11 11 NATIONAL BUSINESS COUNCIL (TNBC) National Business Council seeks to enhance Public/Private sector smart partnership. The Business Council is chaired by the President and the Chairman of Tanzania Private Sector Foundation is Vice Chairman. TNBC organizes and facilitates Investors Round Table Meetings (IRT); Local and International The TNBC has resolved a number of business impediments including enactment of a new business friendly land law and abolition of many nuisance taxes.

12 12 INVESTMENT GUARANTEES AND SETTLEMENTS OF DISPUTES Tanzanian law offers guarantees against nationalization and expropriation, Tanzania is a member of both the International Centre for Settlement of Investment Dispute and Multilateral Investment Guarantee Agency, Free/Unconditional Transfer of Capital, Profits, dividends and other benefits for investors and employees working in Tanzania

13 13 REGULATORY TREATMEMENT OF FDI IN TANZANIA (RESTRICTIONS ON INVESTMENT S/No.RestrictionCurrent StatusNew Developments 1.General Restrictions on entry Entry of FDI Foreign purchase of Shares IMF Article VIII status Liquidation proceeds transfer Abroad Yes (threshold of USD 0.3m and USD 0.1m for foreign & local respectively No restrictions Signed No restrictions However at DSE foreigners are not required to exceed 65% share purchase in a Listed Company 2.Sectoral Limitations to FDI Financial Services Other Services Primary Sectors Manufacturing Acquisition of real estates for FDI purposes Some restrictions No restrictions, however no incentives offered for some services Minimal restrictions No restrictions Initiatives are underway to establish Special Economic Zones (SEZ)

14 14 S/No.RestrictionCurrent StatusNew Developments 3.Post entry restrictions Access to local finance Access to privatisation Access to public procurement Taxation Discriminatory licensing in public utilities Nationality-based restrictions on boards Discriminatory practices Entry of key personnel Performance requirements No restrictions No No restrictions Not required Land Act 1999 has also been amended so that land can be used as collateral by local and foreign investors to get bank loans New income Tax 2004 REGULATORY TREATMEMENT OF FDI IN TANZANIA (RESTRICTIONS ON INVESTMENT

15 15 REGULATORY PRACTICES OTHER THAN RESTRICTIONS S/No.Regulatory PracticesCurrent Status New Developments 1.Practices encouraging FDI FDI-targeted tax & and other incentives Number of bilateral investment treaties (of which with OECD members) Number of bilateral tax treaties (of which with OECD members) Yes 20 (12) 12 (7) Initiatives are underway to harmonise EAC investment Regimes Pending negotiations 10 Pending negotiations 8 2.Enhancing Policy Transparency Publications of regulations Notification prior to regulatory changes Negative list of restricted sectors silent and consent authorisation Yes Publication through various media including newly parliamentary website at: Government website at: and Treasury at: A good example is at the TICs One Stop Centre operation, when seeking authority from other Govt. MDAs MDAs = Ministries, Departments and Agencies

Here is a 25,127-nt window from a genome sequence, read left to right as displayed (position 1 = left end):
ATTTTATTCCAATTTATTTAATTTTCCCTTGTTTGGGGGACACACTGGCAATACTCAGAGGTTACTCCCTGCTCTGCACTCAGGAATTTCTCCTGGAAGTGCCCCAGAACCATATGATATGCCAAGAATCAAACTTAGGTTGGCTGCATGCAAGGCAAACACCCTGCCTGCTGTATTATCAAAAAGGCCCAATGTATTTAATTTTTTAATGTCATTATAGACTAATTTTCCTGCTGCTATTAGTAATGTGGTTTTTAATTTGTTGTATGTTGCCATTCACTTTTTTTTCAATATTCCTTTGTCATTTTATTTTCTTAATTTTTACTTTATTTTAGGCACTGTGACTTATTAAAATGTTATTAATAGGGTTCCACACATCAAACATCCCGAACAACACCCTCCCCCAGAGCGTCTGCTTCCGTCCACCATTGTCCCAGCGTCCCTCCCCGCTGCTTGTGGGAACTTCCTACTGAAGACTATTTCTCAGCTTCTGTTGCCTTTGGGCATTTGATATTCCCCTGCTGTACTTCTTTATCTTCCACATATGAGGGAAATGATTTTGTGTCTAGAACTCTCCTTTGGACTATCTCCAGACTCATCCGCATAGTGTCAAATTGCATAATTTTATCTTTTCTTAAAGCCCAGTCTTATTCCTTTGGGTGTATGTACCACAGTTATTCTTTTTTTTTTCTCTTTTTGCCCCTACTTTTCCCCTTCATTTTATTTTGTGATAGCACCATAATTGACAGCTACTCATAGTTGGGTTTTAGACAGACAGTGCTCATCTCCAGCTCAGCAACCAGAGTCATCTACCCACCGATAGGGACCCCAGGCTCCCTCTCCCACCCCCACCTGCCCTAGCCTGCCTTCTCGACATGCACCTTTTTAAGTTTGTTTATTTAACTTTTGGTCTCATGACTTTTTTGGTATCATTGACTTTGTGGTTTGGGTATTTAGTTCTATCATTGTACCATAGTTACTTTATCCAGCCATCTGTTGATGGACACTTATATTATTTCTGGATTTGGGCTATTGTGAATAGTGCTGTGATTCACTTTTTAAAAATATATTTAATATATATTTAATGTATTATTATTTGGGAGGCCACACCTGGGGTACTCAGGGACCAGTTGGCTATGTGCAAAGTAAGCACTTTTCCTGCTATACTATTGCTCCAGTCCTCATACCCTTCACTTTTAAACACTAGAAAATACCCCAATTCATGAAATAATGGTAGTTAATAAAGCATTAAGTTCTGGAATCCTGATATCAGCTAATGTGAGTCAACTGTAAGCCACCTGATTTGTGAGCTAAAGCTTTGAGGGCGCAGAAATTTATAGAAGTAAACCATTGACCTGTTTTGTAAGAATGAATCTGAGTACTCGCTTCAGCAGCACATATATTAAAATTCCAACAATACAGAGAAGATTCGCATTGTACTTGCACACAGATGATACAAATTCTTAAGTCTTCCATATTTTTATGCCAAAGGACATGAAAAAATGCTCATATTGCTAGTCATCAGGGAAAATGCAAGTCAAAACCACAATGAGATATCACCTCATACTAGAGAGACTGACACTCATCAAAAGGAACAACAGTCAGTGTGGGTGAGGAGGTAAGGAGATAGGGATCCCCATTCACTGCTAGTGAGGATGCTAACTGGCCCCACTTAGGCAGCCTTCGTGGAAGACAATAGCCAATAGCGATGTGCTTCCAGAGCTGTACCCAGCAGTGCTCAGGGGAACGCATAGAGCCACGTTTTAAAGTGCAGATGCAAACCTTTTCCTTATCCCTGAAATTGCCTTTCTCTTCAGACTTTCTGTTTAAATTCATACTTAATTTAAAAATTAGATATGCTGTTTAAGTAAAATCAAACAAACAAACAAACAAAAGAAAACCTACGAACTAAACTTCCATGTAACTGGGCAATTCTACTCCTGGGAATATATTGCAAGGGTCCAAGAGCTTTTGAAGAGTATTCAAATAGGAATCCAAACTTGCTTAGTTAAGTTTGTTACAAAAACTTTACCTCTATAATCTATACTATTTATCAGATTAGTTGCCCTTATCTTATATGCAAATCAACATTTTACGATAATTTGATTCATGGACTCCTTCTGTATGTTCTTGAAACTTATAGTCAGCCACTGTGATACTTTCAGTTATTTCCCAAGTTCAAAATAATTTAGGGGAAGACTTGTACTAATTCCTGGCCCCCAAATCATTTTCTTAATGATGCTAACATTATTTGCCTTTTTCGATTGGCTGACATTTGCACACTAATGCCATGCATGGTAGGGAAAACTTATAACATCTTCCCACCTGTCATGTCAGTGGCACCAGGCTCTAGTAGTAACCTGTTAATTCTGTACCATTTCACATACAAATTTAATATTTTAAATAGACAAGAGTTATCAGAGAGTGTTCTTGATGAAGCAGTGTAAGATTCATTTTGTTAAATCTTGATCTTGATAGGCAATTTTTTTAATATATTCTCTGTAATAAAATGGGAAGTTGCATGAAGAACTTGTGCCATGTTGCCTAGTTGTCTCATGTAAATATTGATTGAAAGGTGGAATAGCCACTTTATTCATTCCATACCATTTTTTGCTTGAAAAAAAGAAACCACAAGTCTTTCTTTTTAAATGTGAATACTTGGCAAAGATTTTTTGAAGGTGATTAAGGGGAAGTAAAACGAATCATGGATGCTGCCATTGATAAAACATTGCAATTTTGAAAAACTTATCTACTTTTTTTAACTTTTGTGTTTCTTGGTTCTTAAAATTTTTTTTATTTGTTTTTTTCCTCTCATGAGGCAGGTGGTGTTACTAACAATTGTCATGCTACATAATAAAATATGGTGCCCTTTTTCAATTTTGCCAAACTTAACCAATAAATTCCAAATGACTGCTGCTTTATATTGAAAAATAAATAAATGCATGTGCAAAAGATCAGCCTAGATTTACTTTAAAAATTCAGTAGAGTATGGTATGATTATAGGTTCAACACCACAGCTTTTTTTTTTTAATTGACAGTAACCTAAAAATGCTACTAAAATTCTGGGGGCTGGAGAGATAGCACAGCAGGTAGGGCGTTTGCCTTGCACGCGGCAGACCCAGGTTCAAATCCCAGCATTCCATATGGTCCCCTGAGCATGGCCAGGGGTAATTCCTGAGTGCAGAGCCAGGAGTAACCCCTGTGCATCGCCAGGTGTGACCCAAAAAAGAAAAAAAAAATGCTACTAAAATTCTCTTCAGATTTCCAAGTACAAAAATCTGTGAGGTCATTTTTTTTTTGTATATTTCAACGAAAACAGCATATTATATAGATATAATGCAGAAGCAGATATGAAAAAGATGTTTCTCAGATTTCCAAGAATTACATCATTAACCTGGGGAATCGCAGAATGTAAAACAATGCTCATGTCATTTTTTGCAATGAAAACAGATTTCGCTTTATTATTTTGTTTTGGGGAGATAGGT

16 16 BILATERAL INVESTMENT TREATIES. LIST OF BIT SIGNED AS OF JANUARY 2005 S/No OECD CountriesYear of Signing S/No Non OECD Countries Year of Signing 1 Denmark 19991South Africa Finland 20012Zambia Germany 19653India Italy 20014Egypt Korea 19985Mauritius Netherlands 20016Zimbabwe Sweden 19997Malawi* Switzerland 19658OPEC Fund* United Kingdom Canada Korea Swiss Confederation2004 Source: Government of Tanzania * Partial Agreement

17 17 BILATERAL TAX TREATIES. LIST OF DTTs SIGNED AS OF JANUARY 2005 S/No OECD CountriesYear of Signing S/No Non OECD Countries Year of Signing 1Canada19951Zambia1968 2Denmark19762South Africa1959 3Finland19763India1979 4Italy19734Kenya (EAC)2004 5Norway19765Uganda (EAC)2004 6Sweden19766Zimbabwe 7Korea20037UAE 8Russia 9Seychelles 10Mauritius 11Egypt 12Yugoslavia 13Oman Source: Government of Tanzania * Under negotiations

18 18 TANZANIA INVESTMENT REGIME Investment framework in Tanzania is characterised by: - Relative ease of entry and establishment No ownership restrictions or performance requirements. A fiscal stability clause, Section 19(2) of TI Act 1997 that guarantees investors that incentives provided will not be amended or modified to the detriment of the investors enjoying those benefits. No restrictions on the repatriation of profits or disinvestments in Tanzania Investors have the right to make transfer payments in freely convertible currency

19 19 Investors are allowed to obtain land for investment purposes through the TIC that issues derivative rights (under the new Land (Amendment) Act (2004) ). Under Section 24 of the TI Act 1997, TIC certificate holders have the right of an initial automatic quota of employing up to five persons during the start up period. Only in a few cases are foreigners required to pay an extra tax other wise the corporate tax stands at 30 percent, and VAT is 20 percent for all companies except for those that have specific incentives. Govt. has passed the Employment and Labour Relations Act (2004) with the purpose of having a labour regime whose policies, laws and regulatory structures promote employment, protect labour and at the same time allow enterprises to grow and compete in the modern economy. The country also benefits from specific bilateral initiatives particularly USA, under the familiar AGOA program, and the EU under EBA. TANZANIA INVESTMENT REGIME